And that really didn’t change until marriage. I realized early on that the only way Christopher and I were going to get through arguments and disagreements was if I actually told him in plain English what was wrong. Which for someone who has spent a lifetime having trouble communicating when and why they are upset, this is easier said than done. Oh you know something is wrong, but what is the question? I could venture to say opening up about what is bothering me is one of the hardest things I do. Christopher will be the first to tell you I have come a long way in almost three years, but I could definitely still stand for a few more paces forward.
A Favor to Ask
I have a point, I promise. In the last couple of years I have noticed that my favorite social media posts are ones where folks are capturing and sharing moments that haven’t gone exactly right. Or maybe they have! If you post about your kids’ meltdowns or catastrophes, your Pinterest fails in the kitchen or craft worlds, or your “Blonde” moments, chances are I LOVE reading your posts. You are being real and relatable, and I find that both refreshing and necessary for my life. Thank you!
My PSA to everyone is if you are going to share, don’t make your social media life and the real one separate worlds. Be mundane, be messy, be you. It makes the rest of us feel not alone..and at the end of the day folks we are all just trying to get by. Life is hard, so if you are going to share a piece, share a slice of realness.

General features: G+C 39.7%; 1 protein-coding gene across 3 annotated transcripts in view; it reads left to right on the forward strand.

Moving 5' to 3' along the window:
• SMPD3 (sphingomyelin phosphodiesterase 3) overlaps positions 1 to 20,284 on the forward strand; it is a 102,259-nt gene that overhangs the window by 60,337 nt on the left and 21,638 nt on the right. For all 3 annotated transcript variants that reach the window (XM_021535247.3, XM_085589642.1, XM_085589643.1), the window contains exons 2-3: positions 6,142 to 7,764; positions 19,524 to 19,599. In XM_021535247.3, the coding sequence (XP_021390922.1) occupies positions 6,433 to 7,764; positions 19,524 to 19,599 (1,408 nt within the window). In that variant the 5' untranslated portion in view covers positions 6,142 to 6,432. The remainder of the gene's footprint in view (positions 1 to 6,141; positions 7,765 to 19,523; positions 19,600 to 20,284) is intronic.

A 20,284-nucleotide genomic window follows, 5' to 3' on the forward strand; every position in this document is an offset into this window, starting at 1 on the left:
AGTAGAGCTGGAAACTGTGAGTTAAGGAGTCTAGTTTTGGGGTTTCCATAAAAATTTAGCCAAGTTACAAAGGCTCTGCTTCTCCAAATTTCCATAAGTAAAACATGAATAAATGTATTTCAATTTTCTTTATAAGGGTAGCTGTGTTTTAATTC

Also, I am about as up for some small talk as I am a colonoscopy. Okay, maybe a bit of an exaggeration, but you get the idea. Seriously, the older I get the less equipped I am to handle this task. I prefer good, genuine conversation (especially when a cup of coffee is involved), where we are both sharing life and debating thoughts and opinions. Good conversation is unparalleled in my book, you just feel, well full!
And I am fully in the camp for being honest when someone asks “How are you doing?” While I normally still refrain from saying “Actually the (four letter word) snow on top of my car fell onto my windshield twice, while going down the main boulevard by my house, which rendered my (piece of four letter word) wipers useless and forced me to pull over twice and look like the freakin’ ill-equipped Southerner, for which I am. But alas, I typically refrain from going into such honest explanations,
My advice though, to find at least two people who you can be this honest with and you can sit and have enriched conversation with. And when they ask how life is, you own up and give it to them straight. You need this! I am not saying tell the mailman, McAlister’s cashier, or Macy’s attendant your day’s drama, but make it to point that you do share the ins and out, ups and downs with a few close friends and family. It’s necessary for sanity and happiness. Don’t be afraid to be you, you would be surprised when you open, just how much everyone feels the same way!
Thanks for reading this long guy. I think this will conclude my honesty sharing for a bit. It takes a lot to put these kind of thoughts into words that attempt to illustrate my experiences and lessons learned. Hard, but necessary and therapeutic for me! Cheers!